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Into each play, some life intrudes

Hits and errors. Home runs and bunts. Baseball and stage writing aren't really that different, are they?

September 12, 2004|Richard Greenberg | Special to The Times

People sometimes ask me: "What are the effects of winning the Tony Award on your life as a playwright?" Frankly, I can't imagine why they care -- it's not a question I would have asked anyone else. But I get it enough that I guess they do care, so I'm finally going to answer it.

The only hitch is that I don't think there have been any effects on my life as a playwright. A year after winning the Tony for my play about baseball, "Take Me Out," I still write as I've always written -- in alternating spells of not-at-all and graph-o-mania. Right now it's the latter. Winning really hasn't changed any other aspect of my life except possibly in the way I'm treated by the women who work in my doctor's office.

A dozen years ago, I experienced a siege of Hodgkin's -- which in the cancer community (if there is such a thing) barely earns you a civil nod. For whatever reason, my doctor's office is one of the most cheerful places I know. The witty, kindly nurses and receptionists have been absolutely lovely to me from the beginning. Then, when I won the Tony, they began insisting that I give them my autograph. Because of the Tony, they finally "got" me.

Before they'd always been interested in my career, solicitous of my career, inquisitive about my career. In other words: totally baffled. Now, as a result of the Tony, trips to my oncologist's office, always bizarrely pleasurable, have attained a sort of school's-out, summer-vacation level of bliss.

The thing about winning the Tony is that it's a way of reassuring people outside of the theater world that you (a) have a real job and (b) aren't broke. Much of the time, neither is true, but it's nice that they think so.

I recently finished the first draft of my newest play, which I began writing one week after completing the first draft of my next-to-newest play. I tend to write plays in twos, and I think I finally know why: Limitations are form-giving. Therefore, any successful play is an act of omission.

For me, the completion of a play almost always engenders the desire to write its opposite. My next-to-most-recent play is, in a whimsical sort of way, unremittingly bleak. My newest play offers some relief. Writing like this, though, is how I've been doing it for a long time -- B.T. and A.T.

If anything, it was events that led to writing "Take Me Out" that disrupted, for however brief a time, my work habits.

It was when I fell in love with baseball that my relationship to my work as a playwright changed.

Yes, I got a play out of it. But for the first time, the point wasn't about writing a play. The fact is that at the time I could think of nothing but baseball, and writing plays was what I did.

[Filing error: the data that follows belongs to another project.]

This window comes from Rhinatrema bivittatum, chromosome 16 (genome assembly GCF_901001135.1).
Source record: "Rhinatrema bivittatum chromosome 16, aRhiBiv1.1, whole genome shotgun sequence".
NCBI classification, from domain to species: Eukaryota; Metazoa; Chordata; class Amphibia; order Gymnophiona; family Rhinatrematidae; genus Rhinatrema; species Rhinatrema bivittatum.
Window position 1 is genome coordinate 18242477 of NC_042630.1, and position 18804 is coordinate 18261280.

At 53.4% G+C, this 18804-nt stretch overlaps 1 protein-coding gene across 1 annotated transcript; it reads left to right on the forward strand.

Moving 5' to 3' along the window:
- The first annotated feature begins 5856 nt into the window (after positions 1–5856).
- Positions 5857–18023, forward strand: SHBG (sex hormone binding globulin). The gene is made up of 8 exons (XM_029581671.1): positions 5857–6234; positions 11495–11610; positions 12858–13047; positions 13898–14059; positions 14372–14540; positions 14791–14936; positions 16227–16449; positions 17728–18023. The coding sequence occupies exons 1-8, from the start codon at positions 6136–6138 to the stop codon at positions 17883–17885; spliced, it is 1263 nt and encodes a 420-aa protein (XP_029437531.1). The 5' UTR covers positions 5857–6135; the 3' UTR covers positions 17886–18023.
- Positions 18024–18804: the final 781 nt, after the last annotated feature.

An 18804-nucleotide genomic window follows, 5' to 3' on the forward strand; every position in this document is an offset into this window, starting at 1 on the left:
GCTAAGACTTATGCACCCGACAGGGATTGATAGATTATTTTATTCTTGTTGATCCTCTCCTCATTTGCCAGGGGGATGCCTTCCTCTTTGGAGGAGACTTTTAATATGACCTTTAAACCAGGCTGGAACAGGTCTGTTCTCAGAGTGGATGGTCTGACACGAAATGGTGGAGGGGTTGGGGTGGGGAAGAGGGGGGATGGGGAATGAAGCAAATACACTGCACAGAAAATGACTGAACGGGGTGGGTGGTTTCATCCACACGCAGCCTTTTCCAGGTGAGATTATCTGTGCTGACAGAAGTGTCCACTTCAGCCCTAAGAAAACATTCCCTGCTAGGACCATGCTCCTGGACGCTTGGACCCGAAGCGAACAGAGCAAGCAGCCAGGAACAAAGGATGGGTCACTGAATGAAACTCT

Baseball happed to me, this accidental Columbian revelation, in July 1999. Within a couple of weeks, I was writing scenes. I restrained myself from starting a full-fledged play. I knew it would be a valentine, and valentines are useless in the theater. Luckily for me, something scurvy happened in major league baseball that jolted the game out of the realm of the idyllic. Something that linked the tentative utopian rainbow of a team dynamic to the shaky covenants that guide life in a democratic society. I started writing.

Now the point was not to write a play on a broad canvas or even to write a play at all. The point was simply to extend baseball into every reach of my life.

In those days, I loved my team, the Yankees. I loved them so much that I was afraid the passion would fade. I asked my brother to reassure me it wouldn't. He has genuine fan cred, having been adept at the sport practically since he drew his first breath. He confirmed it would be a lifelong commitment. I was grateful, but I couldn't imagine myself becoming his kind of fan. I couldn't imagine hurling invective at my own guys.

The night I finished the first draft of my most recent play, the Yankees suffered the worse defeat in their history -- one of the worst in baseball history -- losing 22-0. I only saw a little of the game; I was happily correcting the draft of this new play.

Time has passed, and that's when I realized that the balance had shifted. Once again, work comes before my career as a spectator.

Oh, I'm still a huge Yankees fan. In fact, as I write this, I hate their guts. Javier Vasquez, who started the 22-zip debacle, is a gifted, dedicated young pitcher. I want to kick in his teeth. When he was pulled after a despicable inning and a third, I was on the phone. I said to my friend, "Wait a second. I've got to turn on the sound -- I want to hear Javi Vasquez get booed." Alex Rodriguez is the greatest living baseball player; landing him was an enormous coup. He can't score a guy from second, he's the most overpaid player in the game. The Yankees are "the most storied franchise in sports history." They can't pitch, they can't manufacture runs; they're a fossilized embarrassment.

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